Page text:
Introduction to Mozart and The Enlightenment
Mozart is considered to be one of the greatest composers in history, many would say the greatest. In his short life, he composed over 600 works, living a ferocious lifestyle and defying social norms.
Join Steven Thompson, Professor of Music at American River College, to see how Enlightenment ideals weave through Mozart's music.
7:30 pm — 8:30 pm
“Leck mich im Arsch!”
Amadeus: Fact or Fiction?
In our second lecture, Thompson takes a look at the award-winning film Amadeus. The film was nominated for 53 awards and received 40, including eight Academy Awards. It never claimed to be entirely biographical and Thompson walks us through it, differentiating fact from fiction.
7:30 pm — 8:30 pm
Dr. Steven Thompson received a music degree from Wichita State University (Wichita, Kansas) in 1987 and then attended the University of Southern California getting his Masters of Music in 1990 and his Doctorate in 1998.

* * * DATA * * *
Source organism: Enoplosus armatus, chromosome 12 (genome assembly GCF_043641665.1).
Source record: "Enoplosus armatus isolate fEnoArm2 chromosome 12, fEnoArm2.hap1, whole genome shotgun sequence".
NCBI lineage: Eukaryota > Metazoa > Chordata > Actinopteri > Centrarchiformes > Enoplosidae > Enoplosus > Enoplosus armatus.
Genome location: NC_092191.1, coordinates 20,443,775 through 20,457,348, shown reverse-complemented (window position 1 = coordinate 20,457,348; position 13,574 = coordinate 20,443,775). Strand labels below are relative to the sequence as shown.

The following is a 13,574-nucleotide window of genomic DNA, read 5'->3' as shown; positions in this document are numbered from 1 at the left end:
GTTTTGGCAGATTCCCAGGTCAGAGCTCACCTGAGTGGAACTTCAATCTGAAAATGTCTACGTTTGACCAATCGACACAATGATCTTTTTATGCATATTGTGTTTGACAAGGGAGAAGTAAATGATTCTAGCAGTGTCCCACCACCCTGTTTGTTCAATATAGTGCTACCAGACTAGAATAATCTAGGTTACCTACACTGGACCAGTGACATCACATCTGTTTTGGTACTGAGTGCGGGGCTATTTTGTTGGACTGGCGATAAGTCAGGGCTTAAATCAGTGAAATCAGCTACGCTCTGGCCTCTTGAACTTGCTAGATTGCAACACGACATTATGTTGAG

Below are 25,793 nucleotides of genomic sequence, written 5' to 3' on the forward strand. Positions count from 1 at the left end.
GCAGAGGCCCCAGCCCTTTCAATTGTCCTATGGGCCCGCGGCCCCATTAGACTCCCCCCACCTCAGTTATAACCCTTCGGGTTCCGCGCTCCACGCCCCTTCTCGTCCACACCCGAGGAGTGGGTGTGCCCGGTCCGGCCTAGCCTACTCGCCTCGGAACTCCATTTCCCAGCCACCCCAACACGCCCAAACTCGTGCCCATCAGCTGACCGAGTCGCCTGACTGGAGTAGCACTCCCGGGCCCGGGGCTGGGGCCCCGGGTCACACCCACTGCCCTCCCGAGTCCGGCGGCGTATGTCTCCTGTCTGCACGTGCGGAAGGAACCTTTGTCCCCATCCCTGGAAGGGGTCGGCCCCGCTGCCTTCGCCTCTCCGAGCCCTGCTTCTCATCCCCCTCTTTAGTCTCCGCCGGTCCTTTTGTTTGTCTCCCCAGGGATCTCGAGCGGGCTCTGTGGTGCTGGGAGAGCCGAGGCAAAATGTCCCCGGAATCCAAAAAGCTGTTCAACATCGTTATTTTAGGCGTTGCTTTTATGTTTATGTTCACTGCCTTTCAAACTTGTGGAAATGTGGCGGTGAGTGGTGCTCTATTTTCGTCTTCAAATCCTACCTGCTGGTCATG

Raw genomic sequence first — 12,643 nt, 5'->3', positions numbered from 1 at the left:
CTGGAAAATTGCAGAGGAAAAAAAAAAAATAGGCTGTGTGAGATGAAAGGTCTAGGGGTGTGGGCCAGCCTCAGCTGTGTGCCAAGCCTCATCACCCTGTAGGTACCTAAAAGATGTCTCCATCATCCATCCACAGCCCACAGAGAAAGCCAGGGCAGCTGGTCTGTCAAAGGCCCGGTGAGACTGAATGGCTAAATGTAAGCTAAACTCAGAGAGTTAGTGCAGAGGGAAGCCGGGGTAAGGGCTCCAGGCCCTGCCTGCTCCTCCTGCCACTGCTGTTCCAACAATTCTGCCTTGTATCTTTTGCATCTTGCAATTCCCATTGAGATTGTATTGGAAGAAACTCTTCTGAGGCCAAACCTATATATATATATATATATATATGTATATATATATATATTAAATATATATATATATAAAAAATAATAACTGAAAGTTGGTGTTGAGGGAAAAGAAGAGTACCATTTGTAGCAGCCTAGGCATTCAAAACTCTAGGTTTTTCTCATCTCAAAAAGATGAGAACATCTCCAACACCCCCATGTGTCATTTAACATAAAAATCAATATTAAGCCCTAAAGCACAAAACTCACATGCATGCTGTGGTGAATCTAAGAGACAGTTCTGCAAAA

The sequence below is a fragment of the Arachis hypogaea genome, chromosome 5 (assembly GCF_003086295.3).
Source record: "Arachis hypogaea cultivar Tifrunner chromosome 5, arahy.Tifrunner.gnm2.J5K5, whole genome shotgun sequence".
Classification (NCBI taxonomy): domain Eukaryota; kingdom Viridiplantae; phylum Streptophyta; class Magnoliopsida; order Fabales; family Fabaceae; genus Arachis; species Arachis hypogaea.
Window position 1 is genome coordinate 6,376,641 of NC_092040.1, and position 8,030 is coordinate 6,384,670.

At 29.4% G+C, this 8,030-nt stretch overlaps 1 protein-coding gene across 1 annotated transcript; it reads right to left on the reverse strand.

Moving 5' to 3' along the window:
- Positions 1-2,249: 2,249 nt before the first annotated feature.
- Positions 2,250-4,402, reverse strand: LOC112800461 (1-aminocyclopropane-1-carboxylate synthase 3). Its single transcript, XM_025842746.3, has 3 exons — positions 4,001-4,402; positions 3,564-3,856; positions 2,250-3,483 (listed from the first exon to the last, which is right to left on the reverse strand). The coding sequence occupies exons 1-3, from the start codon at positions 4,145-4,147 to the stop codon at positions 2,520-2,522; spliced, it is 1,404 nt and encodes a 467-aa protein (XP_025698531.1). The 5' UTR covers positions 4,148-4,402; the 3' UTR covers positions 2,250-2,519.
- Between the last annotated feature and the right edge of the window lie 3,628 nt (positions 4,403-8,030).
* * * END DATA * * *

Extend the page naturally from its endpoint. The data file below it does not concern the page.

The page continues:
He currently lectures at American River College in Sacramento. He also directs ARCO, a solid, like-no-other, multi-generational, community college orchestra. Salsa and Hip-hop and Beethoven and who knows what will live on. He has written textbooks, Introduction to Music of the Western World, and Basic Musicianship, and composed a bit of music for good friends, including a collaboration for installations in Beijing, China; and Cologne, Germany. Thompson is music director for the Napa Regional Dance company and a guest conductor with Symphony Napa Valley. He has conducted more productions of Nutcracker than one could shake the proverbial stick.
Thompson has held orchestral positions with the Los Angeles Classical Ballet, National Orchestra of Costa Rica, and the symphony orchestras of Hiroshima, Japan; New West, Santa Monica, Wichita, and American Youth. In his student days he spent truly idyllic summers at the Pacific Music Festival in Sapporo, Japan; Aspen Music Festival in Colorado; Grand Teton Seminar in Jackson Wyoming; and the Music Academy of the West in Santa Barbara. He believes musicians are most wonderful people, and in Northern California can at times be found on, or perhaps under the stage, next to members of the Sacramento Philharmonic, Opera, Ballet, Choral Society, Music in the Mountains, and others.